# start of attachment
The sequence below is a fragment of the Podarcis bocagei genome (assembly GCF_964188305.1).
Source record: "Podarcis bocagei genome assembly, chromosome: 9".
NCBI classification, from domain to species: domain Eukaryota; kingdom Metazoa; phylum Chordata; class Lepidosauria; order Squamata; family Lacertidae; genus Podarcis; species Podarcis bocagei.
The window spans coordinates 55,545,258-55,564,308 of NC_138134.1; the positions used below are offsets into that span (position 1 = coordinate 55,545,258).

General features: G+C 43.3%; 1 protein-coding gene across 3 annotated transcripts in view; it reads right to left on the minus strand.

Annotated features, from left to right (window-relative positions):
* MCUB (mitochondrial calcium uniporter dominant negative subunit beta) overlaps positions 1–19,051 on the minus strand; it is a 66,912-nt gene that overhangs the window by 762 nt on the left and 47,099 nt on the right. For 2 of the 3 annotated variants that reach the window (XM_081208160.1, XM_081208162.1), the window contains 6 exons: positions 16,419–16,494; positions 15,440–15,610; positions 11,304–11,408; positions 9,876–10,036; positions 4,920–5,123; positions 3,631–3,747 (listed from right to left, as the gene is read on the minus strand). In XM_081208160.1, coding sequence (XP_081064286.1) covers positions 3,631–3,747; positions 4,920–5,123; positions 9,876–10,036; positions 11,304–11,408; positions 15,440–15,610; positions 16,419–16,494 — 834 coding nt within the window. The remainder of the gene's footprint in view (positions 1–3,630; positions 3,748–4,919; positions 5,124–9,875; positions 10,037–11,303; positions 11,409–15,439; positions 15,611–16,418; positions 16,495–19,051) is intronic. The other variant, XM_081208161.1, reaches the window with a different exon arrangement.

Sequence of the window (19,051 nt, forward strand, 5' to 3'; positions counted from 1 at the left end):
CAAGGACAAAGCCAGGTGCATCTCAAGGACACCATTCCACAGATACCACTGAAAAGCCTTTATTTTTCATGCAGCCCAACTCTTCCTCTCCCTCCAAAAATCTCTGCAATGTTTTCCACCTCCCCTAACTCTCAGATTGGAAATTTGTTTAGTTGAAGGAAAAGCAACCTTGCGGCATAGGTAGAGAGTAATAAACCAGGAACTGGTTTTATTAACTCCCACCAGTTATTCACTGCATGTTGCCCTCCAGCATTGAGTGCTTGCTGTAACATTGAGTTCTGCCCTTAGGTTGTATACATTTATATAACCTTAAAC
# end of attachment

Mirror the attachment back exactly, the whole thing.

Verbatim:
The sequence below is a fragment of the Podarcis bocagei genome (assembly GCF_964188305.1).
Source record: "Podarcis bocagei genome assembly, chromosome: 9".
NCBI classification, from domain to species: domain Eukaryota; kingdom Metazoa; phylum Chordata; class Lepidosauria; order Squamata; family Lacertidae; genus Podarcis; species Podarcis bocagei.
The window spans coordinates 55,545,258-55,564,308 of NC_138134.1; the positions used below are offsets into that span (position 1 = coordinate 55,545,258).

General features: G+C 43.3%; 1 protein-coding gene across 3 annotated transcripts in view; it reads right to left on the minus strand.

Annotated features, from left to right (window-relative positions):
* MCUB (mitochondrial calcium uniporter dominant negative subunit beta) overlaps positions 1–19,051 on the minus strand; it is a 66,912-nt gene that overhangs the window by 762 nt on the left and 47,099 nt on the right. For 2 of the 3 annotated variants that reach the window (XM_081208160.1, XM_081208162.1), the window contains 6 exons: positions 16,419–16,494; positions 15,440–15,610; positions 11,304–11,408; positions 9,876–10,036; positions 4,920–5,123; positions 3,631–3,747 (listed from right to left, as the gene is read on the minus strand). In XM_081208160.1, coding sequence (XP_081064286.1) covers positions 3,631–3,747; positions 4,920–5,123; positions 9,876–10,036; positions 11,304–11,408; positions 15,440–15,610; positions 16,419–16,494 — 834 coding nt within the window. The remainder of the gene's footprint in view (positions 1–3,630; positions 3,748–4,919; positions 5,124–9,875; positions 10,037–11,303; positions 11,409–15,439; positions 15,611–16,418; positions 16,495–19,051) is intronic. The other variant, XM_081208161.1, reaches the window with a different exon arrangement.

Sequence of the window (19,051 nt, forward strand, 5' to 3'; positions counted from 1 at the left end):
CAAGGACAAAGCCAGGTGCATCTCAAGGACACCATTCCACAGATACCACTGAAAAGCCTTTATTTTTCATGCAGCCCAACTCTTCCTCTCCCTCCAAAAATCTCTGCAATGTTTTCCACCTCCCCTAACTCTCAGATTGGAAATTTGTTTAGTTGAAGGAAAAGCAACCTTGCGGCATAGGTAGAGAGTAATAAACCAGGAACTGGTTTTATTAACTCCCACCAGTTATTCACTGCATGTTGCCCTCCAGCATTGAGTGCTTGCTGTAACATTGAGTTCTGCCCTTAGGTTGTATACATTTATATAACCTTAAAC